Lyle Lovett and His Large Band
Palladium at the Center for the Performing Arts
August 20, 2011
Winding through downtown Carmel – one of the wealthiest suburbs of Indianapolis, Indiana – the silhouette of the Palladium comes into view. Valet attendants congregated near the bottom of the massive staircase greeted evening guests as they made their ascent to the colossal doors of the Palladium, the 1600-seat crown jewel of the Center for the Performing ArtsÂ that resembles a Roman temple. From atop the staircase, the view of the immaculate grounds was breathtaking.
The ladies in attendance were dressed primarily in the “perfect black dress,” heels and pearls the norm; the gentlemen with whom they linked arms with, nearly as eloquently-clad.
A battalion of silver-haired citizens ushered patrons to their seats, andÂ one could not help but to gaze in wonderment at the beauty of the Palladium’s interior, with four levels of seating and immense huge organ pipes nestled behind the stage from which Lyle Lovett would be crooning in short order, and in turn would prove that the acoustics of the room were as impeccable as the surroundings they engrossed.
Opening the night with a jazzy instrumental with a Southern flare, four-time Grammy winner Lovett took center stage with his 14 piece Large Band surrounding him, including: guitarists Mitch Watkins and Ray Herndon, bassist Leland Skylar, cello player John Hagen, Keith Sewell on mandolin duties, pianist Matt Rollings, steel guitarist Paul Franklin, percussionist Russ Kunkel and a very animated soul choir that included Francis Reed.
After picking up his guitar, Lovett looked to the crowd with an expression that seemed to ask the question that may have been on the minds of many in this upper-crust filled room… “how will the evening unfold?”
Tammy Wynette’s “Stand By Your Man,” a number that Lovett first sang with the late “First Lady” in 1993, began the evening and left the audience chuckling was soon hushed by the ballad, “Rollin’ By,” and its descriptive lyrical story that depicts a busted old town on the plains of West Texas.
From here, “Farmer Brown/Chicken Reel,” a tune saturated in snare drums and bass riffs that is most well-known for its chicken noises from the choral section took the show back into the more soulfully compelling “Here I Am.”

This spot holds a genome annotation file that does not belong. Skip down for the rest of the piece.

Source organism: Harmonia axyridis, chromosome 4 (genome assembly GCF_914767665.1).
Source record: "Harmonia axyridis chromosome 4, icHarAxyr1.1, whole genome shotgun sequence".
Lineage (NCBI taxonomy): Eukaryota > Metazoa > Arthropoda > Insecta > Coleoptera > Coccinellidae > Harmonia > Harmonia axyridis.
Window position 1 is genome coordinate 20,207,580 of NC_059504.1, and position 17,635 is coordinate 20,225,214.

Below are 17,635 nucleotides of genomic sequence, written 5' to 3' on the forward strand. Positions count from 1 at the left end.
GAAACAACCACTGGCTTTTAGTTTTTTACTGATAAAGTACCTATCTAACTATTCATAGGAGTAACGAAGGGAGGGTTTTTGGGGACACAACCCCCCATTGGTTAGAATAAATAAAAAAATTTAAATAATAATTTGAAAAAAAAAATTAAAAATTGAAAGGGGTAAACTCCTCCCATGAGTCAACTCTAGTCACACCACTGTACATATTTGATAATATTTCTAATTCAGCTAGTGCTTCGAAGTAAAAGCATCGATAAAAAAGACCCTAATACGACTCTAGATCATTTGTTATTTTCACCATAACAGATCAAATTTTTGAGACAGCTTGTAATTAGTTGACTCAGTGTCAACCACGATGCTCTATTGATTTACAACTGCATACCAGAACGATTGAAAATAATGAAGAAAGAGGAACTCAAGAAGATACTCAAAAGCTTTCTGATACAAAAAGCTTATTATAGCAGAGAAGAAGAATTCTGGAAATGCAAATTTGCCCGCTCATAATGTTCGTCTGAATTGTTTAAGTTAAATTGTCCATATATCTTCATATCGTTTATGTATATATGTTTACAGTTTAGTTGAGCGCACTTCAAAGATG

“Here I Am” was more poetic than vocally mesmerizing, but the powerful chorus from both Lyle and Frances was chilling and served as the perfect preamble to a story from Lovett about his childhood and the similarities of standing on stage and a preacher viewing the congregation on Sundays. He remarked, “I see you too,” setting the stage for a potent gospel – and highlight of the evening — “I Will Rise Up.” The choir sung low and deep, evocatively removing the audience from the burbs of Carmel and planting them squarely in the Deep South.
As the night progressed, the soft-hearted comedy of Lovett was evident. With his rat’s nest hair, he covered everything from his deep love of his girlfriend to being blessed by the cooking channel; his bantering interludes always providing the perfect prequel for the next perfect tune.
By this time, The Large Band had meandered off the stage, leaving Lyle, Sklar, fiddler Luke Bulla, and Sewell to perform a classic round robin set included “Keep It In Your Pantry,” “I’ll come Knocking” and “Up In Indiana.”
The latter brought the Large Band back to the stage to accompany the quintet. With more appropriate banter of traveling, Lovett offered his audience the trio of true pleasers: “If I Had A Boat,” “She’s No Lady,” and “North Dakota” before returning to a bluesy number, “What Do You Do The Glory Of Love” and the flawless harmony between Lovett and Reed.
As Reed enriched the song with her dynamic soulful vocals, Lyle departed the stage and effectively gave it to the able hands and voice of Reed. In turn, Reed sang the song that would prompt the house to its feet as she belted out “Wild Women Don’t Get The Blues.”
As the song wrapped, Lovett returned for “That’s Right (You’re Not from Texas)” and the audience once again took their feet.
The encore for the evening was a three-tune set, highlighted by the magnificent interplay between Sewell, Bulla and Hagen’s intense cello playing.
With that, the evening came to an end. As the crowded house of folks wrapped up their night on the town, the babble amongst them was peculiar, with complaints about the acoustics and how it wasn’t that exciting of a show, confusing as it seemed to be a stellar show in a beautiful theater with wonderful acoustics. After all, what do aristocratic snob-types really know of good acoustics?
The real conclusion? Lovett is indeed an honest tune.